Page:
Creates a child container that will only include any registrations that match the nominated tag (or any of a list of nominated tags). This allows filtering down to a subset where registrations have multiple tags that group them:

// Register connection settings for environments
container.register(['connectionString', 'QA'], 'foo=bar');
container.register(['connectionString', 'UAT'], 'foo=waa');

// Filter
const filteredChild = container.filterAny('QA');
// filteredChild will now only resolve registrations that include a QA tag.

This filter applies to the current container and all upstream registrations in the hierarchy, but does not modify results returned from references to the original container. Filter operations can be chained to create composed behaviours.

.filterOut(tag|tags)

Creates a child container that will exclude any dependencies that have the nominated tag or tags array assigned to them. This allows hiding of certain groups of dependencies in child containers.

// Register a tag, then overload it
container.register(['someTag'], 1);
container.register(['someTag', 'excludeMe'], -1);

// Initial result is -1
const firstResult = container.resolve('someTag');

// Resolve from filtered child
const filteredChild = container.filterOut('excludeMe');
// Will now be 1 (because excludeMe is hidden)

This filter hides all dependencies with the nominated tag/tags, no matter where they are in the parent container hierarchy. Filter operations can be chained to create composed behaviours.

.parent

Returns the parent container of a container context.

const myParent = myContainer.parent;

.register(tag|tags, value)

Register a value with the container. Value can be any of:

  • Arrow Function
  • Class
  • Function
  • Any other value (assumed to be a singleton/constant-value).

Classes are generated as new instances of the class on-demand, however arrows and functions are simply evaluated during resolution/build and returned. If you need to use prototypes or functions, register a 'generator' function to avoid problems around usage of this.

myContainer.register('someTag', MyClassHere);
myContainer.register(['can','have','many','tags'], function (foo) { ... });
myContainer.register('generator', (x, y, z) => new PrototypeNameHere(x, y, z));
myContainer.register('config', { someKey: 'value' });

Overload: .register(tag|tags, value, constructorTags)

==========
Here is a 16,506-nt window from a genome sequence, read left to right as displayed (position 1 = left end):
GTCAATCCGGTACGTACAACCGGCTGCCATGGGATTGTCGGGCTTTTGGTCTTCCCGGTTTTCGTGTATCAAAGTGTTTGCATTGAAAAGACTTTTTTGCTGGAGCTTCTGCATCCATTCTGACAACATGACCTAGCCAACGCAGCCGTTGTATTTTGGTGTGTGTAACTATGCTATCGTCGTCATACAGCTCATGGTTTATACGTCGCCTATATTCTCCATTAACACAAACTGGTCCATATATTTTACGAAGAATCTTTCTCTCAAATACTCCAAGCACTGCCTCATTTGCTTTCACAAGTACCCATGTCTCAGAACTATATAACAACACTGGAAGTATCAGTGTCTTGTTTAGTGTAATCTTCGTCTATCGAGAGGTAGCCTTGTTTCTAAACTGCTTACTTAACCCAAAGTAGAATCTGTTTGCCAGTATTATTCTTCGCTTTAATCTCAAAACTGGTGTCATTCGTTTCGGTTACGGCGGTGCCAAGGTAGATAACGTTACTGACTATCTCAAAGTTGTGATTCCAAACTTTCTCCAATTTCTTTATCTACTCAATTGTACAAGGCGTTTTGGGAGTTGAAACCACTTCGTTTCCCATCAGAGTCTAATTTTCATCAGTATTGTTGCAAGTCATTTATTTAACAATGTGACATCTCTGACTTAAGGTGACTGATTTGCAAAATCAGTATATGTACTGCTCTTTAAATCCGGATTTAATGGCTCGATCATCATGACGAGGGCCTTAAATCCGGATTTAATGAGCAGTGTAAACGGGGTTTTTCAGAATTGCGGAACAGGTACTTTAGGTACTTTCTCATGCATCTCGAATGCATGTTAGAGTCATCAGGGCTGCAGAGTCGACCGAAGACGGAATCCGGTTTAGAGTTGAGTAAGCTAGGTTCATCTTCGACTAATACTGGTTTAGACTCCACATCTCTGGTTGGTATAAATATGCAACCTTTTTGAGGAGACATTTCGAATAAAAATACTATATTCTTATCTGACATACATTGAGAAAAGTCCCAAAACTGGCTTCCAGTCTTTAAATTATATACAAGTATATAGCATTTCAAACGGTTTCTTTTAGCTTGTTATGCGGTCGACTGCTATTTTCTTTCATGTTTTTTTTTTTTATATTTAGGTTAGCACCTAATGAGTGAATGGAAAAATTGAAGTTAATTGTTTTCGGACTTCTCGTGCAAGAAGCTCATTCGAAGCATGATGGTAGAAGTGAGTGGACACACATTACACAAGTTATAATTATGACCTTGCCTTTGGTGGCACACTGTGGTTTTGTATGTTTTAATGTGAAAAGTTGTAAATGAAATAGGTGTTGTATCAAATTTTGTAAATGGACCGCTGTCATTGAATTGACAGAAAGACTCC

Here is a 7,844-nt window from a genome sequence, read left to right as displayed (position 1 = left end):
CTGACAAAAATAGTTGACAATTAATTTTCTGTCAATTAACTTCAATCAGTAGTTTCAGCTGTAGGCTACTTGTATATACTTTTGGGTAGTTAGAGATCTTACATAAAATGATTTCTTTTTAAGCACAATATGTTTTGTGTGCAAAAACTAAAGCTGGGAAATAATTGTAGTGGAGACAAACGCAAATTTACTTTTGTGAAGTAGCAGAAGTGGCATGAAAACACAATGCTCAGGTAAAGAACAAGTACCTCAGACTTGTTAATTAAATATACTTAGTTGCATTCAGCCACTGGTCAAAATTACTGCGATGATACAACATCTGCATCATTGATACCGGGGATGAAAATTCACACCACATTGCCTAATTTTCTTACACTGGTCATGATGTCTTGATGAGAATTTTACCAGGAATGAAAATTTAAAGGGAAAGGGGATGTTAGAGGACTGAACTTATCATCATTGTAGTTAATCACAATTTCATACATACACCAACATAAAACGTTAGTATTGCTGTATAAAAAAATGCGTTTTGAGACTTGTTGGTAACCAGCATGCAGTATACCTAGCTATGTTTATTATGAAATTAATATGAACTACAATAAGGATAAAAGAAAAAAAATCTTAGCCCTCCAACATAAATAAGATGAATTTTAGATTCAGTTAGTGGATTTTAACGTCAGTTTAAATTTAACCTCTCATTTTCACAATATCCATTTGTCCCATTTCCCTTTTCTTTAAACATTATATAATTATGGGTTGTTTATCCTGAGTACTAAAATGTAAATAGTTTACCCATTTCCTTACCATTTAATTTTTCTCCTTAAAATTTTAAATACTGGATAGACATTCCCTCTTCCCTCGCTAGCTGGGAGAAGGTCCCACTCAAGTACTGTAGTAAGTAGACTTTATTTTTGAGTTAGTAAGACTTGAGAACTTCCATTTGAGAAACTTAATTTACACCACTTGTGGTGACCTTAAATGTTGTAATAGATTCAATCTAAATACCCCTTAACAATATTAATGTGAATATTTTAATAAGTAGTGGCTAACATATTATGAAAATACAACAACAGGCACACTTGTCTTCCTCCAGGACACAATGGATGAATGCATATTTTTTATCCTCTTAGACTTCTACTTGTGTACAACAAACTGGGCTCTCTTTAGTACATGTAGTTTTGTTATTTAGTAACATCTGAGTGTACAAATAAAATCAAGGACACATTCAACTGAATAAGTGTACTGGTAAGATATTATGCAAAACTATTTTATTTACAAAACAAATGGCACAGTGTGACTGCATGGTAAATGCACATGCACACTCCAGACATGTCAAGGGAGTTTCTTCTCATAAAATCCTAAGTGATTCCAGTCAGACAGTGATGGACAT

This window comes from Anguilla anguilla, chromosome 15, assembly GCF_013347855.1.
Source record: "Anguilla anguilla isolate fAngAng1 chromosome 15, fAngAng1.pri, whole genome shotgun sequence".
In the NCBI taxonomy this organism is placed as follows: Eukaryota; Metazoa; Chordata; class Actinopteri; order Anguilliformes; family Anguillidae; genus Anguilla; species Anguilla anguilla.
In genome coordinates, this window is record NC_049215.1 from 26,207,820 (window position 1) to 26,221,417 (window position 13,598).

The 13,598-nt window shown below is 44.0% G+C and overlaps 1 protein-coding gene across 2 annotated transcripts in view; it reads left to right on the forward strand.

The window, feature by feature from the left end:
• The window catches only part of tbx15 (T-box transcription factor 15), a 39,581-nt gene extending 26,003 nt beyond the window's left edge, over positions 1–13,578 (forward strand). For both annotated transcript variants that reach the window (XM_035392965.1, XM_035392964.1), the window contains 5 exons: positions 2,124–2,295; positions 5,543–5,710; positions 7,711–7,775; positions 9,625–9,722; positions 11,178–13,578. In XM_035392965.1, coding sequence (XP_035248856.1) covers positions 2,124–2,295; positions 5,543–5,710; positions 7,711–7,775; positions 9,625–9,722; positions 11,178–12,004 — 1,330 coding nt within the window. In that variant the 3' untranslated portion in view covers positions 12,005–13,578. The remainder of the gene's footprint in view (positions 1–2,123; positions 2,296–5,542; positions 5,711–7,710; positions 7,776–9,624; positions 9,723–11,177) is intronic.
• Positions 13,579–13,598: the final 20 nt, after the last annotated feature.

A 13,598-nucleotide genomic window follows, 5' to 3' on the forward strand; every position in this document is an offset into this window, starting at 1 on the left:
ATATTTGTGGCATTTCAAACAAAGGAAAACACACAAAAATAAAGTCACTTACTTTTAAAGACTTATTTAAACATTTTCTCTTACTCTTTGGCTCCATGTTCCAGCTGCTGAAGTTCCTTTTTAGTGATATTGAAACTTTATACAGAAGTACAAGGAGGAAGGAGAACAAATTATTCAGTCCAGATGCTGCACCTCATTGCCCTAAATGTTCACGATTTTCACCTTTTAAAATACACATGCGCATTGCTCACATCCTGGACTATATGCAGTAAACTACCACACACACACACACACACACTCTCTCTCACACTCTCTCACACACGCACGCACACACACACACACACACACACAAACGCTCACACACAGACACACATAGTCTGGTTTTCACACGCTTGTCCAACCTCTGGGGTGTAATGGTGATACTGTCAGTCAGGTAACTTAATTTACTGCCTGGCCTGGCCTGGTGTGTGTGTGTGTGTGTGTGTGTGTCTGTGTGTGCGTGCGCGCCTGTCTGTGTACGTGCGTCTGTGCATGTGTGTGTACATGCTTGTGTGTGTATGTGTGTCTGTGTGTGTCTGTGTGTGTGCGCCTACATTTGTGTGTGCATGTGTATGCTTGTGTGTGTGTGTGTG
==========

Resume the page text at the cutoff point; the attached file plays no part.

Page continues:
It is possible to override the detection of parameter names on a function, arrow and class by passing a third parameter to register() - an array of alternate parameter/tag names.

myContainer.register(['can','have','many','tags'], function (foo, bar) { ... }, ['hello', 'world']);

In this example, any attempt to .resolve('tag') will now act as if function was function (hello, world) and resolve those parameter names instead.

.resolve(tag)

Produces the most recently registered tag value (and completes dependencies, if required). The tag value must match a tag used during registration.

const myInstance = myContainer.resolve('someTag');
myInstance.doSomething();

.resolveAll(tag)

Produces an instance of all instances of the specified tag registration in the container hierarchy all the way to the root.

const myWidgets = myContainer.resolveAll('widget');
for (const widget of myWidgets) {
  widget.frob();
}

Registrations are returned in most-recent registration order ascending through the hierarchy, so more recent registrations from parents appear after oldest child registrations.

Advanced Usage

Nested Dependencies

The somersault package will resolve dependencies, and then dependencies of those dependencies as required until all elements are populated and built. This allows complex object graphs to be satisfied easily.

Repeated Dependencies

Each specific dependency is only built once per resolve/build operation. It assumed that the same instance/value can be passed to each object in a graph requiring a specific dependency to be resolved.

Licencing

This repository is MIT licensed. That means you can use it freely without restriction or attribution. If this helped you get started, give the repo a star on GitHub and help spread the word.

Contribution & Development Guide

The library is built using the following tools and techniques:

These are all validated and working on NodeJS 4.x and above, we test for multiple variations of node which can be seen in our .travis.yml

Getting Started on Development

To get started for your contributions, please do the following:

  • Create a fork of our repository into your own workspace or organisation (this way you can track improvements and updates as we make them).
  • If you aren't using VSCode, then you can also drop the .vscode directory, which defines some IDE options to make sure the standards for tabs and spacing are used.

Then it's as simple as:

    npm install
    gulp

Please note all contributions require test coverage to be accepted.

Other Commands

The following gulp tasks are defined:

  • gulp docs - Regenerate esdoc documentation.
  • gulp lint - Run ESLint validation of code standards.
    • You can also lint-lib or lint-tests to look at specific areas.
  • gulp test - Run unit tests.

Install

npm i somersault

DownloadsWeekly Downloads

18

Version

1.3.0

License

MIT